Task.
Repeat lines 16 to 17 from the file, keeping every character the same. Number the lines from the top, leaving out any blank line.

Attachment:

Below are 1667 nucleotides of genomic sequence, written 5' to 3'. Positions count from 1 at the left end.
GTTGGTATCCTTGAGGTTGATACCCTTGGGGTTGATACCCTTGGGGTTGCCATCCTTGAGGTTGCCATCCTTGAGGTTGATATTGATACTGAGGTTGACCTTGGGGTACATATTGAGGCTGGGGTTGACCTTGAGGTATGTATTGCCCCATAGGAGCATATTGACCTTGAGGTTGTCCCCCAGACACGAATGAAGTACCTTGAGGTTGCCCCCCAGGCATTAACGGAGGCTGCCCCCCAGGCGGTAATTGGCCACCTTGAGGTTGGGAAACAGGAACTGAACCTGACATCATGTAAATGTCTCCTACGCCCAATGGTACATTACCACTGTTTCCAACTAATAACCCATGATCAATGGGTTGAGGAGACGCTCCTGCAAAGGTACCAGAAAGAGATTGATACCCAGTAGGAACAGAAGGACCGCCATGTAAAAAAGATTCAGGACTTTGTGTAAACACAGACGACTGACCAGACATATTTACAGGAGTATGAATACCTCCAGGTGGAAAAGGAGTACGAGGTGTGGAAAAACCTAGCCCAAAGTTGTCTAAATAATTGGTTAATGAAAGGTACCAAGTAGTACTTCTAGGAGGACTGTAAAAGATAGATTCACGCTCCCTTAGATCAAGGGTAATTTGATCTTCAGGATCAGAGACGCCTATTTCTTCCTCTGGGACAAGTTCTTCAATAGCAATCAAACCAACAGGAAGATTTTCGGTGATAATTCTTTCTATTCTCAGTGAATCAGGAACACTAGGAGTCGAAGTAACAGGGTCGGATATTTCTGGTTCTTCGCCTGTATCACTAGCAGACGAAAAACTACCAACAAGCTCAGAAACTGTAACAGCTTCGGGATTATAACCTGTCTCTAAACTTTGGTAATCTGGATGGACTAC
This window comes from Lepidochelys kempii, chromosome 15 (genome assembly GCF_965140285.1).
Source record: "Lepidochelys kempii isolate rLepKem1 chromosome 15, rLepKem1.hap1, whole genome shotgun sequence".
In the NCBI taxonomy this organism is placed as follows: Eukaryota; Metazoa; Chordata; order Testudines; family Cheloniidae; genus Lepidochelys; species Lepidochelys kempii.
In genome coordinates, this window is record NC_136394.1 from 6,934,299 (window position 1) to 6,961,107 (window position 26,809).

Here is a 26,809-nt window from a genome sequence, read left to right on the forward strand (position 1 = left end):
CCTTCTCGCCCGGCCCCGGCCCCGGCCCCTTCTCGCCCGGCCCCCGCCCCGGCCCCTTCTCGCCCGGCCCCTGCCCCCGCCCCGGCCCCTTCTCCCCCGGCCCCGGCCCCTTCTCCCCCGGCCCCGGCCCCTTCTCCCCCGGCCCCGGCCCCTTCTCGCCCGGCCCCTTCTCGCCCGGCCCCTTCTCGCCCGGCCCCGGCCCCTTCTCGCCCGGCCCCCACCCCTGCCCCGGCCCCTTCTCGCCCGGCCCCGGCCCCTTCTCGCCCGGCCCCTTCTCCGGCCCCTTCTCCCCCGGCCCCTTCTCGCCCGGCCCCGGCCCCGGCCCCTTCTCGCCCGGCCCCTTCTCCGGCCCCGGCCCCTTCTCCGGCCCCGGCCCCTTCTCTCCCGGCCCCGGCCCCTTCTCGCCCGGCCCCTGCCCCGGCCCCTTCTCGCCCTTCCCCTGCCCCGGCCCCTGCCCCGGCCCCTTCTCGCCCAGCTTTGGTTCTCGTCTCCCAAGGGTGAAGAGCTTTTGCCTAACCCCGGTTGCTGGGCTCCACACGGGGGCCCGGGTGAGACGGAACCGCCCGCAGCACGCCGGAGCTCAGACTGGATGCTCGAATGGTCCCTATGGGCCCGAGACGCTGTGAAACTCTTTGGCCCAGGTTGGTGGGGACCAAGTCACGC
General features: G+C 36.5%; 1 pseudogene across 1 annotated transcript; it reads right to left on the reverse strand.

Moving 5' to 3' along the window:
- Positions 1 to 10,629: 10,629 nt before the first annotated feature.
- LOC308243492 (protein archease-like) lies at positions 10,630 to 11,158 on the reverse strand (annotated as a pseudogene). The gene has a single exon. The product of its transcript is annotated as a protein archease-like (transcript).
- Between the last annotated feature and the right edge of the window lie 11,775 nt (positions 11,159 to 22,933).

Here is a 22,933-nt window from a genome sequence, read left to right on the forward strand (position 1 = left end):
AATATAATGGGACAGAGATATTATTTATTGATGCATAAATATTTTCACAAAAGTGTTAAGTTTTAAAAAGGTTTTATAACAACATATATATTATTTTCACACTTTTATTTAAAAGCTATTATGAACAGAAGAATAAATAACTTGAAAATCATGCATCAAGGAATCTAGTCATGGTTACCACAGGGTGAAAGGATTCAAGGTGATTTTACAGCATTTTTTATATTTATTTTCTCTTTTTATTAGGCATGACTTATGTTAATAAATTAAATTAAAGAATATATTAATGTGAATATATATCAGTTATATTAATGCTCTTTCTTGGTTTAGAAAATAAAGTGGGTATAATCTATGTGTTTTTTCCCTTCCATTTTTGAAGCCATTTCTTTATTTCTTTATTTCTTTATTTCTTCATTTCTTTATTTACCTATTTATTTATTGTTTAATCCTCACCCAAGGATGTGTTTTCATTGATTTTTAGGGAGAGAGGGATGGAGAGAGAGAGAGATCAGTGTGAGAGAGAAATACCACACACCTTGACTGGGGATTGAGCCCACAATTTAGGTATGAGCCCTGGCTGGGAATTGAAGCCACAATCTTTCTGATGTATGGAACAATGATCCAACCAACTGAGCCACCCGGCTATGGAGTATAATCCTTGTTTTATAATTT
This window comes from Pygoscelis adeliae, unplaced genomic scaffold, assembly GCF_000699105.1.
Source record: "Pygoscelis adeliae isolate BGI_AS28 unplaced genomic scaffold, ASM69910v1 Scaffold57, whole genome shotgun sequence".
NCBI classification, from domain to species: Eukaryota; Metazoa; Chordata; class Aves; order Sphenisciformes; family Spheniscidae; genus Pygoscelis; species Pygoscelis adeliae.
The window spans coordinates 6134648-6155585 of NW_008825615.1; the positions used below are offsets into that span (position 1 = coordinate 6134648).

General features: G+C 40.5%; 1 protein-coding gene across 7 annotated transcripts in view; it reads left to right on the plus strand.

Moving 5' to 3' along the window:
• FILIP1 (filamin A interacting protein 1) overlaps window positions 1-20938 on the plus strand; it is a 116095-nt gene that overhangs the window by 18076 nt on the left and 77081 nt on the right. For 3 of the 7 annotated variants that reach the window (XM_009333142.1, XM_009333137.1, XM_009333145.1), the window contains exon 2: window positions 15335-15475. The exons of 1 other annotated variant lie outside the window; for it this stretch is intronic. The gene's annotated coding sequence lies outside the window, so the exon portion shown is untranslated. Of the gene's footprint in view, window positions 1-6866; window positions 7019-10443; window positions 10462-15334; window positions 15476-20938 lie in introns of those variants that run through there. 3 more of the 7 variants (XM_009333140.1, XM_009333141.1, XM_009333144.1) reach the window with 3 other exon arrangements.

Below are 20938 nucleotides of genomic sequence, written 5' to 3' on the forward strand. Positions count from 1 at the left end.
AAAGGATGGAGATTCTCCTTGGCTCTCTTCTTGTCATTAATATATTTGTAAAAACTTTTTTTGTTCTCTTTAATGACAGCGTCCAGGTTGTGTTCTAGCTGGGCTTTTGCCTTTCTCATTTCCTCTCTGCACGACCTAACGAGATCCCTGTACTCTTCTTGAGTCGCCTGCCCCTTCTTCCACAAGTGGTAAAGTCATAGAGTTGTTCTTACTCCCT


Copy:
This window comes from Pygoscelis adeliae, unplaced genomic scaffold, assembly GCF_000699105.1.
Source record: "Pygoscelis adeliae isolate BGI_AS28 unplaced genomic scaffold, ASM69910v1 Scaffold57, whole genome shotgun sequence".